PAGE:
FEDERAL AID TO HIGHER EDUCATION
The country is demanding a larger participation by the Federal government in the financing of higher education. Among the reasons is the difficult financial position of state and local governments: they increased their indebtedness by 300 per cent in the ten years ending 1959, or $33¾4 billion a year, and are spending a few billion dollars more each year. Their fear of competitive losses to other states makes them hesitate to raise taxes sufficiently to meet their increased demands. Secondly, the Federal government itself has the most productive forms of revenue. It obtains its major revenue through direct taxes based on ability to pay, while state and local governments raise only a small part of their revenues in this way, relying instead upon taxes that burden the low-income groups. Thirdly, the burden of higher education varies greatly among states. Because some states have per capita income three times as large as the poorest states and because the cost of higher education to states is five times larger (in relation to income) for some of the poorer states than for the richer ones,1 pressure for Federal equalization increases. Finally, competition with the Russians, and the cold war in general, have quickened interest in Federal leadership.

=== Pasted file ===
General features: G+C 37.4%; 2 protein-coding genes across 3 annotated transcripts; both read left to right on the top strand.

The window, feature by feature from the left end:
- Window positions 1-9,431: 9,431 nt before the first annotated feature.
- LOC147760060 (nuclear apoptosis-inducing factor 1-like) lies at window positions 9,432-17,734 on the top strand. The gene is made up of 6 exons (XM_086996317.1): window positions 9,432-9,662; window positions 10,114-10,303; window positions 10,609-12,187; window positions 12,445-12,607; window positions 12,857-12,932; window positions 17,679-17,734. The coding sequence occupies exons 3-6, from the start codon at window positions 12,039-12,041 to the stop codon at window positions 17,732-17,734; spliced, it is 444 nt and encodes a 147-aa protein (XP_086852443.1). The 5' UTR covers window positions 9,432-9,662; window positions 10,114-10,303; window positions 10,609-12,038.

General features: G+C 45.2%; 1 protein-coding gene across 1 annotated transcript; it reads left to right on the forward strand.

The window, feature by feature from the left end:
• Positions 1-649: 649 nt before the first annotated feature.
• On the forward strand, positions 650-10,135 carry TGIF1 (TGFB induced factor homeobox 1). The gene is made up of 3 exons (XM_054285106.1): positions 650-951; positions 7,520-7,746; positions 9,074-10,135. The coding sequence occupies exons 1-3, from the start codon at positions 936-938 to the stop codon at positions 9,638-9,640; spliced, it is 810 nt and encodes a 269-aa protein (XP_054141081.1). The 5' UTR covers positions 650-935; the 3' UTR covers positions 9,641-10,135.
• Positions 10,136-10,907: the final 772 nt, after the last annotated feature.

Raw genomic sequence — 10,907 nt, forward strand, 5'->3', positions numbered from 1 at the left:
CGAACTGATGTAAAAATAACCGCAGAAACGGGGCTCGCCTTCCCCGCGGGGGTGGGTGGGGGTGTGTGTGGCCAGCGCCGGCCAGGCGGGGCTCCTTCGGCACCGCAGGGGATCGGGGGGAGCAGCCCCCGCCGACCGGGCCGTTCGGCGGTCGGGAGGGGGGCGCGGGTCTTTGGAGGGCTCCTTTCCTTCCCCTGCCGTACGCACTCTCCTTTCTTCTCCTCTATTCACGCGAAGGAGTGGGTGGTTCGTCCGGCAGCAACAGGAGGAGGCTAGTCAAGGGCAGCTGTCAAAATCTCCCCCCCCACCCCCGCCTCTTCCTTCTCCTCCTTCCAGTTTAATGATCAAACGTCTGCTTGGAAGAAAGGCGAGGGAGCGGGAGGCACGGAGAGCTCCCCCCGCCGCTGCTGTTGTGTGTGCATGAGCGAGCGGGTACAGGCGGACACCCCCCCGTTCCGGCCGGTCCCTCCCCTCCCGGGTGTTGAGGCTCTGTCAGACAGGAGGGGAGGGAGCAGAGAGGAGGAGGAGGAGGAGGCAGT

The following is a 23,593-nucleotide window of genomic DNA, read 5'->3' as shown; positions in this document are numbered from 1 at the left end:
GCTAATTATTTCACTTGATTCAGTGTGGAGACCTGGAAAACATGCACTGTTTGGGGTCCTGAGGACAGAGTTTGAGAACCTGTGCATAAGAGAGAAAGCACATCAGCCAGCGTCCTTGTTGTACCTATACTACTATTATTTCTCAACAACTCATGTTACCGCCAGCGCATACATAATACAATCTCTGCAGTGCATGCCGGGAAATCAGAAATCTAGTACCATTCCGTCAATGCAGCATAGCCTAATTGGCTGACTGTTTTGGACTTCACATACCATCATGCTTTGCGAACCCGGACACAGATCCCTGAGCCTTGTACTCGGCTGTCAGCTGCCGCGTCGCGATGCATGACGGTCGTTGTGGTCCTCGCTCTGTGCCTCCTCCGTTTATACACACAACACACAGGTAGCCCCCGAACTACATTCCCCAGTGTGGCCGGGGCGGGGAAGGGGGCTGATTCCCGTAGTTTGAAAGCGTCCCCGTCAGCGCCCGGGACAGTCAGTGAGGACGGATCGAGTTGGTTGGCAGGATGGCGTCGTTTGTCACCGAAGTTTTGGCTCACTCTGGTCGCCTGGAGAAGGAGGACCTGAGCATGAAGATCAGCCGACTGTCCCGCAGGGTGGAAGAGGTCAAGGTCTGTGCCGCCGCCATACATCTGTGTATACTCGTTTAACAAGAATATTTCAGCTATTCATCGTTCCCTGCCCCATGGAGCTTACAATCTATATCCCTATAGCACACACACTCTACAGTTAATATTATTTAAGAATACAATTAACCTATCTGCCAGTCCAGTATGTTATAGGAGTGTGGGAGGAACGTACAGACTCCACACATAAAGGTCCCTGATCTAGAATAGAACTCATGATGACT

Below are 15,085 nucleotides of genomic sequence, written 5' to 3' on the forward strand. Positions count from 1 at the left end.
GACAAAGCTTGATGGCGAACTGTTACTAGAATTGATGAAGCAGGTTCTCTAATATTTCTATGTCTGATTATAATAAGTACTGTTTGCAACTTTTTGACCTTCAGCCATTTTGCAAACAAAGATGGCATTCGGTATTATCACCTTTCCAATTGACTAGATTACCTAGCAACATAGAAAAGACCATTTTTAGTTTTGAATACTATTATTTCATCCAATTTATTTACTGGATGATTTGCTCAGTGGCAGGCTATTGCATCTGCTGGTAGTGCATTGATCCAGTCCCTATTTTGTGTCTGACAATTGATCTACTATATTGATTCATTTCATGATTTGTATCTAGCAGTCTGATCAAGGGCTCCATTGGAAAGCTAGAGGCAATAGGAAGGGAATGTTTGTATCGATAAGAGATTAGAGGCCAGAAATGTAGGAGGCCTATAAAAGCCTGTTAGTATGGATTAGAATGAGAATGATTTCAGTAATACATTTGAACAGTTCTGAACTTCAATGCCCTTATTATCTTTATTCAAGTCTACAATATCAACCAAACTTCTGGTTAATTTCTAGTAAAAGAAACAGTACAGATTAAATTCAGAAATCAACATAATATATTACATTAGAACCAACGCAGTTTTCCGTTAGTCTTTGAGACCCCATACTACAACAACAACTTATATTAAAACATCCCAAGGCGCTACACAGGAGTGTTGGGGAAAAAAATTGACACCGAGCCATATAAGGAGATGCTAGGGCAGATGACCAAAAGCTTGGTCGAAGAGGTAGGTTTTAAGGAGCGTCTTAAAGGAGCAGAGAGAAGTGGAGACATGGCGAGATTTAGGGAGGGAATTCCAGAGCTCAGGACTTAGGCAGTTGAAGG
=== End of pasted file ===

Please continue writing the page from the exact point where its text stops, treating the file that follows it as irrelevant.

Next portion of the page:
In 1957-58, according to a preliminary survey, of the total educational and general income of $3,762 million, the Federal government provided $16 million for veterans' education, $534 million for research, $84 million for land-grant colleges, and $89 million for other purposes, or $723 million in all; this was 19 per cent of the total. But it should be noted that this was not all genuine direct aid. Payments were made to veterans themselves, not to schools, for one thing; moreover, the money for research was often given specifically for those projects undertaken primarily at the instigation of the Federal government. Only a relatively small part was genuine aid, though some provisions of the National Defense Education Act of 1958 qualify as such.